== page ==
1. Home
  2. Africa
  3. Southern Africa
  4. Angola
  • News

HIV-related cancer poorly diagnosed, treated

[South Africa] Patients travel up to 100km to access the ARV clinic at Mapulaneng Hospital in rural Mpumalanga and often wait all day to see the clinic's one full-time doctor. [Date picture taken: 01/11/2005]
Too few health workers are struggling to cope with high patient numbers (Mujahid Safodien/PlusNews)

Kaposi's sarcoma (KS), an HIV-related cancer, may not make headlines in southern Africa, but dealing with this disfiguring and potentially deadly illness presents a daunting task for health workers.

How to administer chemotherapy at a small rural clinic is just one of the many difficulties faced by health workers treating patients with KS at 10 health facilities run by international medical charity, Medicines Sans Frontiers (MSF) in the Chiradzulu district of southern Malawi.

Other challenges are the lack of infrastructure and safety equipment for injection-driven chemotherapy, poor case management and problematic drug supplies, MSF health worker Yamika Kapitao told the annual meeting of the Rural Doctors Association of Southern Africa (RuDASA) in Swaziland in August.

Malawi has a national HIV prevalence rate of about 12 percent, but according to surveys by the Ministry of Health and Population, southern districts like Chiradzulu and nearby Thyolo have recorded HIV prevalence rates of 21 percent. MSF research presented at the meeting found that about 7 percent of 11,100 ARV patients surveyed in Thyolo district had KS.

"The incidence rate in Africa is still lower than developed countries, but because of the sheer number of our patients, and because they present so late [for treatment], it remains an ever-present danger," said Dr Francois Venter, head of the Southern African HIV Clinicians Society, who noted that the cancer was difficult to manage even in better resourced healthcare settings like academic hospitals.

KS causes abnormal patches of partially cancerous red or purple tissue to grow beneath a patient's skin, including the lining of the mouth, nose, throat and other organs. These lesions can be painful and if they spread to the digestive tract or lungs can cause bleeding and difficulty breathing, according to the US-based National Cancer Institute.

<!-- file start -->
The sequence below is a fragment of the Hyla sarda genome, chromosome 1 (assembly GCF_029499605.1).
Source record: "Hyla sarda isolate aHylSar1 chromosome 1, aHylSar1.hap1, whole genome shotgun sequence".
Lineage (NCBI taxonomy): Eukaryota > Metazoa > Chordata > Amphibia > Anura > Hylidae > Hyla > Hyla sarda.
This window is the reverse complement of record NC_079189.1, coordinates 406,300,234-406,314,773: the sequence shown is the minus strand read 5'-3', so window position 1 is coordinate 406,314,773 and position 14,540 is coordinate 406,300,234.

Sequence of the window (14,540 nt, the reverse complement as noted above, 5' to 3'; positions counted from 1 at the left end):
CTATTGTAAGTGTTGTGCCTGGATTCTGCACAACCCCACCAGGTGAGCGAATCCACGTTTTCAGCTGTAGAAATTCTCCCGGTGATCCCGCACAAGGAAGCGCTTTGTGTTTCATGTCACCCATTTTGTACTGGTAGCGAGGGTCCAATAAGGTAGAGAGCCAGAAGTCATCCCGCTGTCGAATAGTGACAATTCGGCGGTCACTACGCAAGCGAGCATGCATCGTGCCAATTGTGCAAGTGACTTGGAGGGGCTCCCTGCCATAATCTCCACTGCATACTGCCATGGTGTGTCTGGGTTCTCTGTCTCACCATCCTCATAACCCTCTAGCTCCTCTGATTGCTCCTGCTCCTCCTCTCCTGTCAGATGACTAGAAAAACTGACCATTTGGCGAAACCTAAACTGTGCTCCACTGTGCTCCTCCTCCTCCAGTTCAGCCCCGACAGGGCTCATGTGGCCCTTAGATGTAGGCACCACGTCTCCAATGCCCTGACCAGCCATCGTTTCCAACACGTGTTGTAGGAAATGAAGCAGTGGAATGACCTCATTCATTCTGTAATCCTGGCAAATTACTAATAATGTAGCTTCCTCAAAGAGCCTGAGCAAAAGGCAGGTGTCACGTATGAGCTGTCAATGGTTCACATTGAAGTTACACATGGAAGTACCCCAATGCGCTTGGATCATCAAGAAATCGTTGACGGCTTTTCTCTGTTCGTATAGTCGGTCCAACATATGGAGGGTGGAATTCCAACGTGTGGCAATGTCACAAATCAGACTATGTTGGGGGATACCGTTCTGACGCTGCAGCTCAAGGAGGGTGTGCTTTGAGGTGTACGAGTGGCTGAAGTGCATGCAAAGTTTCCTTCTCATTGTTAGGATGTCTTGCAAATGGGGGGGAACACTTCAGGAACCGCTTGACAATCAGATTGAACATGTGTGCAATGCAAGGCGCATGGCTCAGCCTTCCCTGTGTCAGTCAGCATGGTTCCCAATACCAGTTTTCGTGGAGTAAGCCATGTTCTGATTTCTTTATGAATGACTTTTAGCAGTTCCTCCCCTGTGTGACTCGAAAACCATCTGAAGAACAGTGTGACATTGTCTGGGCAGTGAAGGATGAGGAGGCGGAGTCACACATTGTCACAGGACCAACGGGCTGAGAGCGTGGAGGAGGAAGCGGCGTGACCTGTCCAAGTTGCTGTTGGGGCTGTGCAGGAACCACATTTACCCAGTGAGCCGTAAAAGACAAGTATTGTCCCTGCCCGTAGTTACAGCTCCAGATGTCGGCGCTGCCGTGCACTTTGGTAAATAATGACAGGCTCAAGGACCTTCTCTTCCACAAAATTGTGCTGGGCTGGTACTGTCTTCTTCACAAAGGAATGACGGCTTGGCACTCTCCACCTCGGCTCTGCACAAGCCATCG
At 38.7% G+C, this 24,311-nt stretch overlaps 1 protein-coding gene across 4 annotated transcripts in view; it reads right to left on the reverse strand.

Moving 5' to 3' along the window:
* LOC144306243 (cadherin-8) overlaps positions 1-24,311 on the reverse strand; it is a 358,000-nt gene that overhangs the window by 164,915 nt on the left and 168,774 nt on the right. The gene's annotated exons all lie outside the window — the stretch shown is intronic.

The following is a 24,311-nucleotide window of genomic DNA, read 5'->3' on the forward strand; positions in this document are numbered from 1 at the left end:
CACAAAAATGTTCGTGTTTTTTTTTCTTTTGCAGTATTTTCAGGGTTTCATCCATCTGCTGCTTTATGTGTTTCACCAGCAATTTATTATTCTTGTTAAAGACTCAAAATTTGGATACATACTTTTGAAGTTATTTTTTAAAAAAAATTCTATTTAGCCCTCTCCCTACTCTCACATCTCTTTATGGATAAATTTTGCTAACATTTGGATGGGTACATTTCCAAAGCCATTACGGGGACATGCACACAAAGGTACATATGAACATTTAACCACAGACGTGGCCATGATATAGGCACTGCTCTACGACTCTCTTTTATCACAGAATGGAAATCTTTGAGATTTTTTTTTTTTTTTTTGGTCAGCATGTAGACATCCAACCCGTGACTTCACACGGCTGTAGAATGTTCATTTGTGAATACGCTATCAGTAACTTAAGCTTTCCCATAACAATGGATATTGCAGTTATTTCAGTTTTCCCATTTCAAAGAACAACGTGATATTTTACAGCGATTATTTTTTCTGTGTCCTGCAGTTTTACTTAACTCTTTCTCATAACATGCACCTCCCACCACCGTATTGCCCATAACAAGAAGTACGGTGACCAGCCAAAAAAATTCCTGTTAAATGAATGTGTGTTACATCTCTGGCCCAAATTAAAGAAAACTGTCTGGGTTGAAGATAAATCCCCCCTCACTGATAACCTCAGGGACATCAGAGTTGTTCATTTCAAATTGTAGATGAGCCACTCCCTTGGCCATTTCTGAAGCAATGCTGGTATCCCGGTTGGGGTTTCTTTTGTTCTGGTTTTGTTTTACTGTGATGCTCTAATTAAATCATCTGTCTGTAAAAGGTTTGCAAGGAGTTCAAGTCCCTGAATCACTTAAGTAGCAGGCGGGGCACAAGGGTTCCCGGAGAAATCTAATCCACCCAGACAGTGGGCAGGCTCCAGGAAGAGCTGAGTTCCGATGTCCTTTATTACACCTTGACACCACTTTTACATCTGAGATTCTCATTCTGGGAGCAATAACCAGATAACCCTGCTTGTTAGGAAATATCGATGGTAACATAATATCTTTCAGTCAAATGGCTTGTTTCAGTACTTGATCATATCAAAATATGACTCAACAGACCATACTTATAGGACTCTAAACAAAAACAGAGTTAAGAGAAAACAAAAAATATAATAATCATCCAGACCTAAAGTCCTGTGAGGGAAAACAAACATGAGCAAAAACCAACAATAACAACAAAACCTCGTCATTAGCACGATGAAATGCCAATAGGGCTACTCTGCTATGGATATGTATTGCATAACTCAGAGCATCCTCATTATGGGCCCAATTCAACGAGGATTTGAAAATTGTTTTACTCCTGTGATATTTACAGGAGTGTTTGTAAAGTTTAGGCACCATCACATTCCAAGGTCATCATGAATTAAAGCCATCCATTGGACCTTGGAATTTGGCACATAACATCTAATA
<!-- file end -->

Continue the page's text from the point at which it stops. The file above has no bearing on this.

ARV treatment does not protect against KS - all of the roughly 400 patients MSF treated for KS in Chiradzulu in 2010 were on ARVs - but the drugs can prevent advanced KS from developing. The American Cancer Association has noted that in the absence of ARV treatment, KS can advance rapidly and lead to death in just six months.

The road to better care

In May 2010 MSF drafted guidelines for the care and treatment of KS patients at its clinics in Malawi, and began devoting specific days to treating the disease. KS care was previously only available at district-level government hospitals.

Kapitao said the KS clinic days had led to better data collection and patient monitoring, and had allowed nurses to better prepare for chemotherapy, and minimized their exposure to radiation.

The organization is now planning to train palliative care teams to handle difficult cases, and to develop a protocol to guide health workers regarding the special needs of KS patients, including how to dress lesions.

MSF medical coordinator for South Africa, Dr Eric Goemaere said that more also needed to be done in the area of diagnosis.

"We still need to do a lot of training on what KS looks like," said Goemaere, who recommended educating patients in waiting rooms about the symptoms of KS so they could bring these to the attention of their doctors, many of whom missed the signs because they rarely asked repeat patients to undress.

Goemaere said access to chemotherapy, and drugs with fewer negative side effects for HIV patients with already compromised immune systems, was generally poor in Africa, partly because of the high cost.


This article was produced by IRIN News while it was part of the United Nations Office for the Coordination of Humanitarian Affairs. Please send queries on copyright or liability to the UN. For more information: https://shop.un.org/rights-permissions

Share this article
Join the discussion

We uncovered the sex abuse scandal that rocked the WHO, but there’s more to do

We just covered a report that says the World Health Organization failed to prevent and tackle widespread sexual abuse during the Ebola response in Congo.

Our investigation with the Thomson Reuters Foundation triggered this probe, demonstrating the impact our journalism can have. 

But this won’t be the last case of aid worker sex abuse. This also won’t be the last time the aid sector has to ask itself difficult questions about why justice for victims of sexual abuse and exploitation has been sorely lacking. 

We’re already working on our next investigation, but reporting like this takes months, sometimes years, and can’t be done alone. 

The support of our readers and donors helps keep our journalism free and accessible for all. Donations mean we can keep holding power in the aid sector accountable, and do more of this. 

Become a member today and support independent journalism

Become a member of The New Humanitarian

Support our journalism and become more involved in our community. Help us deliver informative, accessible, independent journalism that you can trust and provides accountability to the millions of people affected by crises worldwide.